Because good research needs good data

Workshops

DCC workshops may combine case studies, presentations and/or interactive breakout sessions to explore some of the more complex issues affecting digital curators today.

As research data management is increasingly seen as a vital component of high-quality research, academics are looking to their institutions to provide support for activities which they lack the skills and resource to deliver themselves. The responsibility of institutions to provide support is being reflected in research funder mandates more explicitly. Coupled with this is the recognition that well-managed, visible research outputs, including data, are an asset both to researchers and their institutions.

Data management planning of some form has been accepted good practice for many years as a means to ensure that data outputs are managed appropriately. This helps to ensure they are discoverable, reusable and preserved, or conversely – in the case of sensitive data – to be kept under wraps. The production of data management plans (DMPs) is mandated by an increasing number of funders worldwide, and universities increasingly seek to provide services to support researchers in this activity.

Responsible data management has increasingly become an expected element of high quality research. Funding body mandates are reflecting this change, and they now place emphasis on providing evidence of appropriate provision for data management and curation in grant applications.

This half-day workshop will provide an introduction to the research data management landscape and will look at data sharing and data management planning in greater detail. The agenda will include a mixture of presentations and workshops, allowing opportunities for questions and discussion.

Open Science is the practice of science in such a way that others can collaborate and contribute, where research data, lab notes and other research processes are freely available, under terms that enable reuse, redistribution and reproduction of the research and its underlying data and methods.

This half-day training course:

While Open Access publishing is quite well established in most Universities, managing data to facilitate sharing is less well understood. This event will provide an introduction to research data management (RDM) and sharing, including its drivers and benefits, and introduces a number of tools and resources that can be freely accessed in order to support these changes in practice.The session will also include an introduction to the European Commission’s Horizon 2020 Open Data pilot.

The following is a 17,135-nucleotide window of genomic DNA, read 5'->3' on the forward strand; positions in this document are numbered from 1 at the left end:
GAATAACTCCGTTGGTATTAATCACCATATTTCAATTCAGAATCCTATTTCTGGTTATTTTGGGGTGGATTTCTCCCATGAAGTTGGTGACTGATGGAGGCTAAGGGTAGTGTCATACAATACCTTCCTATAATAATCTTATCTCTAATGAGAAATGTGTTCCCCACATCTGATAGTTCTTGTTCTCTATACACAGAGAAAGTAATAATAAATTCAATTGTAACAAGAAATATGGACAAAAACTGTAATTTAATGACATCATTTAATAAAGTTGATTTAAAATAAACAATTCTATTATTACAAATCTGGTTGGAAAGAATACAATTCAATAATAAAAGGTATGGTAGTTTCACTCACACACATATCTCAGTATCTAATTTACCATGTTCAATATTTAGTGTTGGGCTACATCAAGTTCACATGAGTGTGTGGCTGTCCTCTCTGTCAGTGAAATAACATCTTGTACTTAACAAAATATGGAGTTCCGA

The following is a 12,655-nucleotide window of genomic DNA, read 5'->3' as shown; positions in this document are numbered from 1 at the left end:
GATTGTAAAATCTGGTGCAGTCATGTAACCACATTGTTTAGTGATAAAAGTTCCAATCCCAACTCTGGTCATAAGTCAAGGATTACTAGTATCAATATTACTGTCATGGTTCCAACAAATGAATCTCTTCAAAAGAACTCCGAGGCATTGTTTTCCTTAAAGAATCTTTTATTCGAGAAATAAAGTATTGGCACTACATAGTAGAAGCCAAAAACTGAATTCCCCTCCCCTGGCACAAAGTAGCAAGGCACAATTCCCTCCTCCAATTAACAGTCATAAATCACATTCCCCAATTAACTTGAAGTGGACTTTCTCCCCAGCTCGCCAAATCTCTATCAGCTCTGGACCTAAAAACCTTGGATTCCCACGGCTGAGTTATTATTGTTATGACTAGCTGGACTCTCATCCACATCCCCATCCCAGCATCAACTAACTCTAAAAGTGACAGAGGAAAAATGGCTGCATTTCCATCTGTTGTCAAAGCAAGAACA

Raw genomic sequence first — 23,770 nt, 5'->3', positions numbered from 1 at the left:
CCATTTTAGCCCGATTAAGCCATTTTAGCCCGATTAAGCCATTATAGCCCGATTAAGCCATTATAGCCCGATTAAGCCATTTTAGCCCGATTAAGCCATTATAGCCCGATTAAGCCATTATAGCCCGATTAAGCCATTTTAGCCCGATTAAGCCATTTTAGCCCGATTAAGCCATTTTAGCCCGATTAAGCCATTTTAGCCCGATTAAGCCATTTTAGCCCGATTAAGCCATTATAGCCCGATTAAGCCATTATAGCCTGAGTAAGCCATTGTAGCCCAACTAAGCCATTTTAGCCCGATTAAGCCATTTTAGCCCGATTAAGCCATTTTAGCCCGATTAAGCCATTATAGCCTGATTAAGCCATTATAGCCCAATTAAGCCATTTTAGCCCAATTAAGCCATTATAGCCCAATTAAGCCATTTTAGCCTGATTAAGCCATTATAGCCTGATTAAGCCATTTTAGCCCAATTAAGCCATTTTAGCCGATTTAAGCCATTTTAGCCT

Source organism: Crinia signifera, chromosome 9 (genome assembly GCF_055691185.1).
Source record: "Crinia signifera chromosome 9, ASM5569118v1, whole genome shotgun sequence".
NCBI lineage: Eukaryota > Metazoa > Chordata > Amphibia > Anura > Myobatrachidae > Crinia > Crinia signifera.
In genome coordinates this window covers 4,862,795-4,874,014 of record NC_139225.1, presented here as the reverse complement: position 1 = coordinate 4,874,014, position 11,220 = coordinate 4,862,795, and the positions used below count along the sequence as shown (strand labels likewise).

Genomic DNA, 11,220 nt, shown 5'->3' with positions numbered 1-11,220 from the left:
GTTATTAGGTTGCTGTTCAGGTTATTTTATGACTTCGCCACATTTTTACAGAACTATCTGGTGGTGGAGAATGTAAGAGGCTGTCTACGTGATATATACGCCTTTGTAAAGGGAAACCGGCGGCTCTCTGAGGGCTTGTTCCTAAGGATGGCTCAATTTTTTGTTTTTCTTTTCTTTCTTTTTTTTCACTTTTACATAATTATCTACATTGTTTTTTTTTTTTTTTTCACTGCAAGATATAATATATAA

While Open Access publishing is quite well established in most Universities, managing data to facilitate sharing is less well understood. This event will provide an introduction to research data management (RDM) and sharing, including its drivers and benefits, and introduces a number of tools and resources that can be freely accessed in order to support these changes in practice.The session will also include an introduction to the European Commission’s Horizon 2020 Open Data pilot. 

 

This course will explain how the DMPonline tool for Data Management Planning can be customised by institutions. You will be introduced to the concept of templates and guidance used in the tool, and shown the range of options available for adding details of local requirements and support. The course will be based in a computer lab so the examples demonstrated can be tried out in practice.

This workshop was organised by the Digital Curation Centre, the California Digital Library and the DART project. The aim was to bring together people undertaking work on Data Management Plans (DMPs) to provide an international forum for sharing lessons and expertise. The DART project methodology for developing an evaluation rubric was used in a practical exercise on reviewing DMPs.

The session is aimed at librarians, researchers, administrators and technology support professionals who need to develop and advance their organisation’s support for research data management. Participants will gain practical knowledge about how to scope, implement, refine and sustain their RDM services along with pointers to useful free tools and resources. 

The session wais aimed at librarians, researchers, administrators and technology support professionals who need to develop and advance their organisation’s support for research data management. Participants will gain practical knowledge about how to scope, implement, refine and sustain their RDM services along with pointers to useful free tools and resources. 

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